Why, she wondered, would he join forces with a group whose perceived history seemed at odds with what she feels is the campus’s more liberal, secular bent?
“I just said to him, ‘This is too weird to me. I don’t get it,’ ” recalled Gustafson, who endorsed him anyway.
“People’s outrage on campus comes from the group’s history,” she said, “that they have undertones of conservative religiousness, and that they’re anti-modern.”
The Stewards first came under attack in 1988. Female undergraduates complained to the university and in the student press that the secret, all-male organization had the ability to manipulate campus politics with hidden agendas.
(The Stewards, according to their internal documents, have called this period “The Great Unpleasantness.”)
So, the Stewards — in what may have been a first in the history of secret societies — called a news conference. They declared they were breaking up.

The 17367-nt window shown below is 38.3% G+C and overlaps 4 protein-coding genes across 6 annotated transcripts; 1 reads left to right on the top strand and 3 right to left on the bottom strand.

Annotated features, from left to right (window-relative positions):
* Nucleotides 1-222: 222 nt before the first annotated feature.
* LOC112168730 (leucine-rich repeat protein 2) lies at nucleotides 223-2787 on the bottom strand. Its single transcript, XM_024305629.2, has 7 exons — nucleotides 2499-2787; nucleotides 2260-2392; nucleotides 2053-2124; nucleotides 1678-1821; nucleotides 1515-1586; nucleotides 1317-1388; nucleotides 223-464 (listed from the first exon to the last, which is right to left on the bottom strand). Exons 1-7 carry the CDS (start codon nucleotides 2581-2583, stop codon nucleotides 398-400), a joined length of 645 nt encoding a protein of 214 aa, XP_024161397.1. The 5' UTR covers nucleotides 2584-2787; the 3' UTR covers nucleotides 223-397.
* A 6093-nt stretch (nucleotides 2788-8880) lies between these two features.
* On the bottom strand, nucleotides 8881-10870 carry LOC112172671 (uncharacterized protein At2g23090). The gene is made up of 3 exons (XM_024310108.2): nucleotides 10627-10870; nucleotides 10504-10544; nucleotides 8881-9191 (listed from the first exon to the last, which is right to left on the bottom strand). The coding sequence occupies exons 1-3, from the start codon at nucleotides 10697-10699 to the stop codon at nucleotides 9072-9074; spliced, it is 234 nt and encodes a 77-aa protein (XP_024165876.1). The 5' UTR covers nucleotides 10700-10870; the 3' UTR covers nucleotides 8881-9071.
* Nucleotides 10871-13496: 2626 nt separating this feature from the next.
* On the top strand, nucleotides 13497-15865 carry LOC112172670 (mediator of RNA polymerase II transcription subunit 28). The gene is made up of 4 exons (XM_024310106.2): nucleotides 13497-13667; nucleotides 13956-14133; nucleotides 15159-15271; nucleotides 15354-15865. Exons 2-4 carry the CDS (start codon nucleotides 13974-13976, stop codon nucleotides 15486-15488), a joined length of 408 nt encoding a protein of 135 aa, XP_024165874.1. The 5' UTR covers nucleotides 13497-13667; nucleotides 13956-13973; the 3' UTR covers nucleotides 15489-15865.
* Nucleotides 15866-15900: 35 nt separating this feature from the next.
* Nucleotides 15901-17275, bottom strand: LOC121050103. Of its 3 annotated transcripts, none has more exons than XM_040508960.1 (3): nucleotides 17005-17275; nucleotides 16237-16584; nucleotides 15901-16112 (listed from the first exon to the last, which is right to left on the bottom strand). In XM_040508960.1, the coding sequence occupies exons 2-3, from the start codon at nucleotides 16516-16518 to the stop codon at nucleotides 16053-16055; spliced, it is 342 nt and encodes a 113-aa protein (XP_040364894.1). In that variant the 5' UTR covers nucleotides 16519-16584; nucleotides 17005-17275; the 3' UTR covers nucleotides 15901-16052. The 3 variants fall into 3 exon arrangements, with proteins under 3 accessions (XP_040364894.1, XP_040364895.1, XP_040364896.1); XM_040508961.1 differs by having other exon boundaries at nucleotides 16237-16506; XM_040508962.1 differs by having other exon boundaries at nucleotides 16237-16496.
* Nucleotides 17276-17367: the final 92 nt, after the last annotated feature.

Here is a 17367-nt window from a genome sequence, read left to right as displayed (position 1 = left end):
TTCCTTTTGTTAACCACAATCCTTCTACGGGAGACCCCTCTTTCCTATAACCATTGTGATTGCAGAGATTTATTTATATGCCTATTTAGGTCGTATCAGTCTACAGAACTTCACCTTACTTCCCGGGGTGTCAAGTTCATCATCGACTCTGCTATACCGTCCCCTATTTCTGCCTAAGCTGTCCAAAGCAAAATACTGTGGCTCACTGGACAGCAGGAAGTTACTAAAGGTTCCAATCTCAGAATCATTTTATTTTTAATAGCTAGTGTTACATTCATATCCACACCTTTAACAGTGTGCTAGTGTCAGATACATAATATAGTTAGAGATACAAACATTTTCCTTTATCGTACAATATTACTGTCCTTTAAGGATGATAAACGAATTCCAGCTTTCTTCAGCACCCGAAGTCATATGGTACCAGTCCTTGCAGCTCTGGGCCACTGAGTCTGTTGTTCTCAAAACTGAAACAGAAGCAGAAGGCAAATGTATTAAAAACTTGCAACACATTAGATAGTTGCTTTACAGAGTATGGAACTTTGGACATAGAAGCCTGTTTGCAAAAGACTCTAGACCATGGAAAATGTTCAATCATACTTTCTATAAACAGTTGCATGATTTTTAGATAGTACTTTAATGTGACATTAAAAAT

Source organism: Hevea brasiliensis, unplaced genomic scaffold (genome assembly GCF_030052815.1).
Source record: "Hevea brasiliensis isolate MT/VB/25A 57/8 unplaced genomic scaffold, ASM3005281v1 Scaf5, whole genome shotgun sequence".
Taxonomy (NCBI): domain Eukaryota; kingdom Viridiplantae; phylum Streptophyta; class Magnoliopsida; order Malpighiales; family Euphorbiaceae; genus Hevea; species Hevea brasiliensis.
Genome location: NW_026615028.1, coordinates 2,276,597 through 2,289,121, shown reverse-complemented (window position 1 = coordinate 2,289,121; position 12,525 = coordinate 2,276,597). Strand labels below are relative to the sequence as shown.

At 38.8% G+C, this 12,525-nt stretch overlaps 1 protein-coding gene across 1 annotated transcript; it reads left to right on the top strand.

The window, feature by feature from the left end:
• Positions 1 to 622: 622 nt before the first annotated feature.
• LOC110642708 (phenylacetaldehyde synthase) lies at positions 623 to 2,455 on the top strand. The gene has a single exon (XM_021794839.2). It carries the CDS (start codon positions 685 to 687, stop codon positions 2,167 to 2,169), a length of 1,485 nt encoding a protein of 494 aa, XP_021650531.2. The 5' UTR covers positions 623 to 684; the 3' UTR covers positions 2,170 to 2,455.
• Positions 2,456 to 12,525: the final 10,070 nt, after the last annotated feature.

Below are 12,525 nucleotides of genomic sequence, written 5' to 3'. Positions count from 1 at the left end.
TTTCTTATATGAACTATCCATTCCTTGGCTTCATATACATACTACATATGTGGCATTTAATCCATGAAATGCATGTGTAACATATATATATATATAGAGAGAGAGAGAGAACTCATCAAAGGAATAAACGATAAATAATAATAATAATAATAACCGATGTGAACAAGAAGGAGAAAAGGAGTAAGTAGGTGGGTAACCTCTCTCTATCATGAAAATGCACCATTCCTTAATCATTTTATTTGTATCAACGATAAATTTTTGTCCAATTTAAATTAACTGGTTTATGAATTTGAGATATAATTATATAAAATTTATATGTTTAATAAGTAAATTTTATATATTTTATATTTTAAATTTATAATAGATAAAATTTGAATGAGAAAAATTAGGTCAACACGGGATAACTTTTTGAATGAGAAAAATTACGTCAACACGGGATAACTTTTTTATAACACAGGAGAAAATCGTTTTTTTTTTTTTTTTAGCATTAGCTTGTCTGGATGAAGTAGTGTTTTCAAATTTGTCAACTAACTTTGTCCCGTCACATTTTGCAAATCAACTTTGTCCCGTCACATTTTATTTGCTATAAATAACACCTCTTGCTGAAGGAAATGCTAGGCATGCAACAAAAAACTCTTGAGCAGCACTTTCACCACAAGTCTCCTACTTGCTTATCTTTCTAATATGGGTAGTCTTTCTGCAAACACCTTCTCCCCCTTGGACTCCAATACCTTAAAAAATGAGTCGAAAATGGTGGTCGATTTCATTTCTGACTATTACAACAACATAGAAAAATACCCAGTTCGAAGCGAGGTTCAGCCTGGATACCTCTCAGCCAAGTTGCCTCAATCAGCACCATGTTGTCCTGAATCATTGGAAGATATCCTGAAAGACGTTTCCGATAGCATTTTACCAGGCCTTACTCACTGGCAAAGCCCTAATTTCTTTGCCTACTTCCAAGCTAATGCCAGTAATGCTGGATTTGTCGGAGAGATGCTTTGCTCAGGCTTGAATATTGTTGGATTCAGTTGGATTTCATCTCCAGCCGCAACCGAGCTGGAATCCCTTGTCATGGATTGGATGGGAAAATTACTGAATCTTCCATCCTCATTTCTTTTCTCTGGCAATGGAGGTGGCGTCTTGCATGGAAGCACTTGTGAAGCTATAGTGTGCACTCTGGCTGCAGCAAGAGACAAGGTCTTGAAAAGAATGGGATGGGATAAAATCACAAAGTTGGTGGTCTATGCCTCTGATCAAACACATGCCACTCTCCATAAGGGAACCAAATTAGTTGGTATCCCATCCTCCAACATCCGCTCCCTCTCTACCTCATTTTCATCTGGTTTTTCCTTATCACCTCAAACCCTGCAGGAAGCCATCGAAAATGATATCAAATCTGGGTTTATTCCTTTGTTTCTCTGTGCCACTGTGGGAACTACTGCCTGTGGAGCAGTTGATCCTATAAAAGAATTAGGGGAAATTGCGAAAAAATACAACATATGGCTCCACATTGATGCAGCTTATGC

Two months later, however, the headline on the Hoya’s cover read: “Steward Alumni Consider Comeback.”
For years afterward, the Stewards rarely made news. That is, until last month, when Steward Throat decided to rock the campus elections.
Connor Jones, editor of the campus blog Vox Populi, opened his e-mail Feb. 18 and read a bizarre message. Someone, or a group of people, dubbed Steward Throat, had “acquired information” confirming several Stewards’ identities, including a prominent candidate for the student government presidency.
Voting would begin in a few days. Did Jones want the scoop? Jones asked a colleague, who told him not to bother.